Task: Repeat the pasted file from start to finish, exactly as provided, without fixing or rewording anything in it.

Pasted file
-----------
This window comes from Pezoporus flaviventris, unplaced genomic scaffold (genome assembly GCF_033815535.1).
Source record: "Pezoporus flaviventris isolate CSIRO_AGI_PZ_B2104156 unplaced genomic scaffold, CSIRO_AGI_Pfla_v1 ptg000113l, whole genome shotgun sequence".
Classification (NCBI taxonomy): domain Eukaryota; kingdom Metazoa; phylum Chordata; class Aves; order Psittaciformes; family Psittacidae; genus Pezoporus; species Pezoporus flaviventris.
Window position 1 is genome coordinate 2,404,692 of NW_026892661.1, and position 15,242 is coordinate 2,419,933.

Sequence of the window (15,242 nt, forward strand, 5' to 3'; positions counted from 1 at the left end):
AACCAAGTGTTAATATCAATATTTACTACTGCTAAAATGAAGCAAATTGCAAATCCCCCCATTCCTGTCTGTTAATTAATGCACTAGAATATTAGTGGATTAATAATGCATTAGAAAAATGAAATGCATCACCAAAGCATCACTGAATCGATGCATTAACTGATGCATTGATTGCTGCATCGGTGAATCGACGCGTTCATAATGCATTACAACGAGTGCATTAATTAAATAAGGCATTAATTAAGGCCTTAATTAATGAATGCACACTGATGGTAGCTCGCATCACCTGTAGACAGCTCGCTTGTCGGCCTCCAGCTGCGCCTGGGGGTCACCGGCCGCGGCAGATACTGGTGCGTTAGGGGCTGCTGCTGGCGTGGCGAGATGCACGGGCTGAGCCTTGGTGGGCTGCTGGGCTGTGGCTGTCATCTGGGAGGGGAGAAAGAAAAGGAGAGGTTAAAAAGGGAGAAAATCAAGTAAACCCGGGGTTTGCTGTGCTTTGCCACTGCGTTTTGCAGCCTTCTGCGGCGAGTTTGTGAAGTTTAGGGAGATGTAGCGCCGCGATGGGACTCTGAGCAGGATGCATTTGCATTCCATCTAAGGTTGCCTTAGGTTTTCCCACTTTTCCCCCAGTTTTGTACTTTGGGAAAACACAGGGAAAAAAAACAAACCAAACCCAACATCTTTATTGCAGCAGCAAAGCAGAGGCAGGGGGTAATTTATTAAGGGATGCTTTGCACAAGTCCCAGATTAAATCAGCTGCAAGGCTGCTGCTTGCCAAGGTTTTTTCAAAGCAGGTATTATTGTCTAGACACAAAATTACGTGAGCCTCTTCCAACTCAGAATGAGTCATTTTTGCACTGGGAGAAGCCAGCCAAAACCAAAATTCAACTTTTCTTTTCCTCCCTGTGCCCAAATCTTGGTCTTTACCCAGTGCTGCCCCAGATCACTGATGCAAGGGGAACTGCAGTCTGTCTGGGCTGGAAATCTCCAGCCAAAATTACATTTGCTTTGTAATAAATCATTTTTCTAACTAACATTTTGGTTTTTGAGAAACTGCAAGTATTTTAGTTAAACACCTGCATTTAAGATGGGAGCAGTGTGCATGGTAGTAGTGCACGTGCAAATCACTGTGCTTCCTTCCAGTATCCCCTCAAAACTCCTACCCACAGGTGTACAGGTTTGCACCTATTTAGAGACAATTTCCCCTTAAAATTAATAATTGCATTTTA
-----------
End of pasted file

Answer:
This window comes from Pezoporus flaviventris, unplaced genomic scaffold (genome assembly GCF_033815535.1).
Source record: "Pezoporus flaviventris isolate CSIRO_AGI_PZ_B2104156 unplaced genomic scaffold, CSIRO_AGI_Pfla_v1 ptg000113l, whole genome shotgun sequence".
Classification (NCBI taxonomy): domain Eukaryota; kingdom Metazoa; phylum Chordata; class Aves; order Psittaciformes; family Psittacidae; genus Pezoporus; species Pezoporus flaviventris.
Window position 1 is genome coordinate 2,404,692 of NW_026892661.1, and position 15,242 is coordinate 2,419,933.

Sequence of the window (15,242 nt, forward strand, 5' to 3'; positions counted from 1 at the left end):
AACCAAGTGTTAATATCAATATTTACTACTGCTAAAATGAAGCAAATTGCAAATCCCCCCATTCCTGTCTGTTAATTAATGCACTAGAATATTAGTGGATTAATAATGCATTAGAAAAATGAAATGCATCACCAAAGCATCACTGAATCGATGCATTAACTGATGCATTGATTGCTGCATCGGTGAATCGACGCGTTCATAATGCATTACAACGAGTGCATTAATTAAATAAGGCATTAATTAAGGCCTTAATTAATGAATGCACACTGATGGTAGCTCGCATCACCTGTAGACAGCTCGCTTGTCGGCCTCCAGCTGCGCCTGGGGGTCACCGGCCGCGGCAGATACTGGTGCGTTAGGGGCTGCTGCTGGCGTGGCGAGATGCACGGGCTGAGCCTTGGTGGGCTGCTGGGCTGTGGCTGTCATCTGGGAGGGGAGAAAGAAAAGGAGAGGTTAAAAAGGGAGAAAATCAAGTAAACCCGGGGTTTGCTGTGCTTTGCCACTGCGTTTTGCAGCCTTCTGCGGCGAGTTTGTGAAGTTTAGGGAGATGTAGCGCCGCGATGGGACTCTGAGCAGGATGCATTTGCATTCCATCTAAGGTTGCCTTAGGTTTTCCCACTTTTCCCCCAGTTTTGTACTTTGGGAAAACACAGGGAAAAAAAACAAACCAAACCCAACATCTTTATTGCAGCAGCAAAGCAGAGGCAGGGGGTAATTTATTAAGGGATGCTTTGCACAAGTCCCAGATTAAATCAGCTGCAAGGCTGCTGCTTGCCAAGGTTTTTTCAAAGCAGGTATTATTGTCTAGACACAAAATTACGTGAGCCTCTTCCAACTCAGAATGAGTCATTTTTGCACTGGGAGAAGCCAGCCAAAACCAAAATTCAACTTTTCTTTTCCTCCCTGTGCCCAAATCTTGGTCTTTACCCAGTGCTGCCCCAGATCACTGATGCAAGGGGAACTGCAGTCTGTCTGGGCTGGAAATCTCCAGCCAAAATTACATTTGCTTTGTAATAAATCATTTTTCTAACTAACATTTTGGTTTTTGAGAAACTGCAAGTATTTTAGTTAAACACCTGCATTTAAGATGGGAGCAGTGTGCATGGTAGTAGTGCACGTGCAAATCACTGTGCTTCCTTCCAGTATCCCCTCAAAACTCCTACCCACAGGTGTACAGGTTTGCACCTATTTAGAGACAATTTCCCCTTAAAATTAATAATTGCATTTTA